Flapper and Chain: It also helps to inspect the flapper, chain, or internal flush components to make sure they’re in place. When there’s a problem with components in the flush assembly, it can reduce water flow into the toilet. You’re better off replacing the assembly if the problem keeps happening. You can find replacement kits at a hardware store. If everything is in order, there may be a clog.

3. Check for a Clog

When your toilet won’t flush at all, you can usually see the source of a clog. However, partial clogs can be harder to see and will result in a toilet flushing slowly. If you suspect a partial clog, start with a plunger. Be sure to use the right type. Black plungers with narrower suction cups are for sinks, and wider ones are for toilets.

Another option if the plunger doesn’t work is to use detergent and hot water. Use a liquid dish detergent. Heat a gallon of water on the stove, and squirt about one-half cup of dish soap in the toilet. The water should be hot but not boiling. Pour it into the toilet. Wait at least 15 minutes before flushing. You can also try using a drain snake

If these steps fail after you’ve ruled out simple mechanical issues, you’ll need to call a plumber. There may be a tough clog, a problem with the sewer line, or something else. 

4. Check for Sink Issues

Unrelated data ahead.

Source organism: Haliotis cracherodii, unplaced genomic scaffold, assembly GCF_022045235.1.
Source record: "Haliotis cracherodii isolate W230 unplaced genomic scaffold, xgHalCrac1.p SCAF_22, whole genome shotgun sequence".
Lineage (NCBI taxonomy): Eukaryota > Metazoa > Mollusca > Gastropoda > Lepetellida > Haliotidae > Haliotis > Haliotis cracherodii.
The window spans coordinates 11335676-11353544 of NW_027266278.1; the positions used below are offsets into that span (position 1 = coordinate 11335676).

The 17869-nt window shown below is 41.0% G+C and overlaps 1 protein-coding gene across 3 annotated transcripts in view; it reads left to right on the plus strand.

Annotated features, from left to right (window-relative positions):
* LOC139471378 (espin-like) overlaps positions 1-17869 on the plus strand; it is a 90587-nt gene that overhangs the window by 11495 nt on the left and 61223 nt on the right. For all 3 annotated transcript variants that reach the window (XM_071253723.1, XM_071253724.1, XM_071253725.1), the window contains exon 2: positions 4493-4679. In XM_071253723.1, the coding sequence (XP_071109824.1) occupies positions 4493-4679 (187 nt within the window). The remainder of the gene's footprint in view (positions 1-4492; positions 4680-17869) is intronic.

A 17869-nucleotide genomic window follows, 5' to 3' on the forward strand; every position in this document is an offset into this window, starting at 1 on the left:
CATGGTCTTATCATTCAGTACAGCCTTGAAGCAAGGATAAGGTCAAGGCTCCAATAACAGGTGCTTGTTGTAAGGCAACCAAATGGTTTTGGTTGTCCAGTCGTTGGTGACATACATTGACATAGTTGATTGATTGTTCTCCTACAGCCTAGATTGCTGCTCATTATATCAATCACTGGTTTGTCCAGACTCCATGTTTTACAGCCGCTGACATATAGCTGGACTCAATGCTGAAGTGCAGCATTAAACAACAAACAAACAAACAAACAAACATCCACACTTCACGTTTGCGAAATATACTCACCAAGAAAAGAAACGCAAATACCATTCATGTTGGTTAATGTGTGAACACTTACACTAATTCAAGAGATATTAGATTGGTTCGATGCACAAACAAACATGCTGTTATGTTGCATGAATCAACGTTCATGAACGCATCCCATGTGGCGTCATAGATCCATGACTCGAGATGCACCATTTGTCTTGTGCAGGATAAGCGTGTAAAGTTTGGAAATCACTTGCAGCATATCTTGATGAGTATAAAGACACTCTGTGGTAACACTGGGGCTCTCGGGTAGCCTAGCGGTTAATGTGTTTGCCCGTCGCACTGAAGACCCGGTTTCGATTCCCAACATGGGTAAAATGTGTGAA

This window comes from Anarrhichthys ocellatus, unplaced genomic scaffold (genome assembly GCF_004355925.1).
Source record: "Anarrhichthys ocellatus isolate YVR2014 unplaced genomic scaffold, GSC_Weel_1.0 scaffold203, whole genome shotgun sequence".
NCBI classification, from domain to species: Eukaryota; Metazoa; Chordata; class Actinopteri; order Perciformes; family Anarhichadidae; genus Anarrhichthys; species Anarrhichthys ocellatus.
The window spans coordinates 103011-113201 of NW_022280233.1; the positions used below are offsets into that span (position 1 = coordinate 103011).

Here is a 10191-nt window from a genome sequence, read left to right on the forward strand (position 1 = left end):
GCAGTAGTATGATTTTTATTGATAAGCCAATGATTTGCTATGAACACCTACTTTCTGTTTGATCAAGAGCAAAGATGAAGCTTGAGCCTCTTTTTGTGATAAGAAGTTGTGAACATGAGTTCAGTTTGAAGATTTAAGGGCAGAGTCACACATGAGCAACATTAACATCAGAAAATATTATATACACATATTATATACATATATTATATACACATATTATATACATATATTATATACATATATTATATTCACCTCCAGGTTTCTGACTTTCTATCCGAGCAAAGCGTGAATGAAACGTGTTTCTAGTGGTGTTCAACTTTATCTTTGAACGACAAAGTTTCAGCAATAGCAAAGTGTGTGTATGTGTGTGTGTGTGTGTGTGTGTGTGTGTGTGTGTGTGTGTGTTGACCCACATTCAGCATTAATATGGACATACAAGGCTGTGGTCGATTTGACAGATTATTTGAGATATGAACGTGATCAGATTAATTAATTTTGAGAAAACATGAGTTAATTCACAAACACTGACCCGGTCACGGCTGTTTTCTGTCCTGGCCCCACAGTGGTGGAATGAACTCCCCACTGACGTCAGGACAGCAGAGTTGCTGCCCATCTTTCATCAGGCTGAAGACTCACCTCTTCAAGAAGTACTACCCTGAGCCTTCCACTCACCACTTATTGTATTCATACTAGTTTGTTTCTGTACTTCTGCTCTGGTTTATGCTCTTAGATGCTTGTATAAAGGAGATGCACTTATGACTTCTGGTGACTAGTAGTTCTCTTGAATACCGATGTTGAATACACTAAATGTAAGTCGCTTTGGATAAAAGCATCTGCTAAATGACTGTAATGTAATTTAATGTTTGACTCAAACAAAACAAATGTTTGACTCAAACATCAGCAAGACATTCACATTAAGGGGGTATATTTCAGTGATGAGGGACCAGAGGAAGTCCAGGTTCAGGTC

If you also have a slow-draining bathroom sink, first try to rule out separate clogs. A toilet flushing normally after following the previous steps is a good sign you’re dealing with two issues. How do you fix a slow-draining sink?

If you have a stopper, pull it out. You can usually clean that and solve the problem. However, if that doesn’t work, the best way to unclog a sink is with vinegar and baking soda. Pour one-half cup of baking soda and one-half cup of vinegar into the sink. Put a disposable rag over the drain, and wait 15 minutes. Pour a pot of boiling water down the drain. If it starts draining better, run the hot water for a few more minutes. Will vinegar fix a slow drain all the time? It may not. However, you should still avoid chemicals.

Sometimes, the solution for how to fix a slow-draining sink is with a snake. There’s usually hair and other residue clogging the drain. You can find inexpensive toothed sink drain snakes at hardware stores. If that fails, you can try a plunger or check the P-trap. If these steps don’t work, call a plumber.

If your slow sink drain is accompanied by an unpleasant backup with a clogged toilet, there’s a simple reason. The obstruction is downstream, and water pushes air through the sink vent. The pipe fills, and the toilet backs up since the sink’s diameter is smaller than the toilet drain’s opening. You can cautiously plunge the toilet or snake it if you feel comfortable. Be aware that as you deal with the toilet clog, the sink may back up more. Many people feel more comfortable calling a plumber to handle this type of issue. When a bathroom sink is clogged for this reason, it should drain again when the toilet drains normally.

Now that you know what to do when your toilet or sink doesn’t drain, you can find the supplies you need. Head to your local True Value store to stock up on things to fix a slow-draining sink or toilet.